Also - adding one more step to create an embedded wallets through threshold signature schemes (TSS) allows you to create wallets authenticated by your DID.
Advantages of Combining Decentralized and Centralized Approaches
This integration has several advantages:
User Experience: Users can continue to use familiar authentication methods while also taking advantage of the benefits of decentralized identity systems.
Data Minimization: By using Verifiable Credentials, users can choose to share only the information that is absolutely necessary.
Enhanced Security: DIDs add an additional layer of security, as they do not rely on centralized repositories of user information that are vulnerable to breaches.
Greater Control and Privacy: Users have greater control over their identity and data, as they can provide verifiable claims without the involvement of a central authority.
This hybrid approach is powerful, as it seeks to provide the best of both worlds, addressing the limitations of centralized systems while leveraging the innovations in decentralized identity management.
The Potential Unleashed
Streamlined Identity Management
The integration of DIDs and Verifiable Credentials with OAuth paves the way for streamlined identity management. Users can have a single, self-sovereign identity that can be used across platforms, thus reducing the need for managing multiple accounts.
Enhanced Security and Privacy
Since DIDs leverage blockchain infra, they are secure from the common vulnerabilities that centralized databases face. Additionally, with Verifiable Credentials, users have fine-grained control over the information they share. This means not only more privacy but also less liability for the businesses, as they don’t have to store sensitive data.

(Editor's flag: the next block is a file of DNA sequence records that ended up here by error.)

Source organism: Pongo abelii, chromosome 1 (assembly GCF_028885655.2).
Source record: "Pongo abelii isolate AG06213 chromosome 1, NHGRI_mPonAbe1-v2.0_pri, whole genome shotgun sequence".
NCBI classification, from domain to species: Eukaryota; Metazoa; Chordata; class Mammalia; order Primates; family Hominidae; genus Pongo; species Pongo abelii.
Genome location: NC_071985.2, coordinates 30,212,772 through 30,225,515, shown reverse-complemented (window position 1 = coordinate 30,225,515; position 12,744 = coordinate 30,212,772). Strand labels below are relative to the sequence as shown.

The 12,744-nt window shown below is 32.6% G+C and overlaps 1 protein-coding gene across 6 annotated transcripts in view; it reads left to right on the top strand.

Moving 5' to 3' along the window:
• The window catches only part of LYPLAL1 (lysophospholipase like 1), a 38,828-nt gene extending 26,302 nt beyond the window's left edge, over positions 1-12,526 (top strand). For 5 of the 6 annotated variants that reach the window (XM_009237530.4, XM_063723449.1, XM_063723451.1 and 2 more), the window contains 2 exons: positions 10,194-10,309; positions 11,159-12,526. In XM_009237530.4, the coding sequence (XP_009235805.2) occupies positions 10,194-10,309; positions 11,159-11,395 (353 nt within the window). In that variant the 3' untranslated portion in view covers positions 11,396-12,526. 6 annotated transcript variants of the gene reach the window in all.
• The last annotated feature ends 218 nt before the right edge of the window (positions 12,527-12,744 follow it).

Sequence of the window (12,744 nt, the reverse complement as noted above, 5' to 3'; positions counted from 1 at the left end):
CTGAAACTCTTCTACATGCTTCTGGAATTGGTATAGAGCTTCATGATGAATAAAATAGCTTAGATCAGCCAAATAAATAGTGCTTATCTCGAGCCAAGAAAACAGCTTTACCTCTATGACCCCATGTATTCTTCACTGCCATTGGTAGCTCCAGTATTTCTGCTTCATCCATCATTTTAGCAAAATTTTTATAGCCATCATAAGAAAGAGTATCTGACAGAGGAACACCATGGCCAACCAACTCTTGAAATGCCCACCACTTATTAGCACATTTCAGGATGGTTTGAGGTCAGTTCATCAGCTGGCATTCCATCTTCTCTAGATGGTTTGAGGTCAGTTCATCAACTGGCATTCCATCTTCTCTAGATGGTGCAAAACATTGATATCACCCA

Seamless User Experience
Users can use familiar authentication mechanisms such as "Sign in with Google," and still leverage the security and privacy of DIDs and Verifiable Credentials. This duality brings the best of both worlds to the user’s fingertips.
Secure Embedded Wallets
With existing embedded wallet solutions, it is impossible to recover a wallet if the central auth provider is compromised. However with DID, the control is in your hands. Paired with Threshold Signature Schemes (TSS), a user can spawn a new wallet upon a successful authentication through DID.
Programmable Access Control
One of the most powerful aspects of using DID is the ability to have programmable access control. This means that smart contracts can be employed to define complex permissions and access structures, which could dynamically evolve based on context. For instance, a user’s profile might have different access permissions in a professional setting compared to a social setting.
Scalability and Interoperability
DIDs and Verifiable Credentials are standardized, and hence, promote integration across different platforms and services. This level of interoperability is key to creating a more open and connected web.
The Road Ahead
The integration of Web3 authentication with social identities is an exciting development in the realm of digital identities. As technologies continue to evolve, we are moving towards a more secure, private, and user-centric web. The journey, however, is just beginning. It will require collaboration, innovation, and an unwavering commitment to prioritizing user empowerment.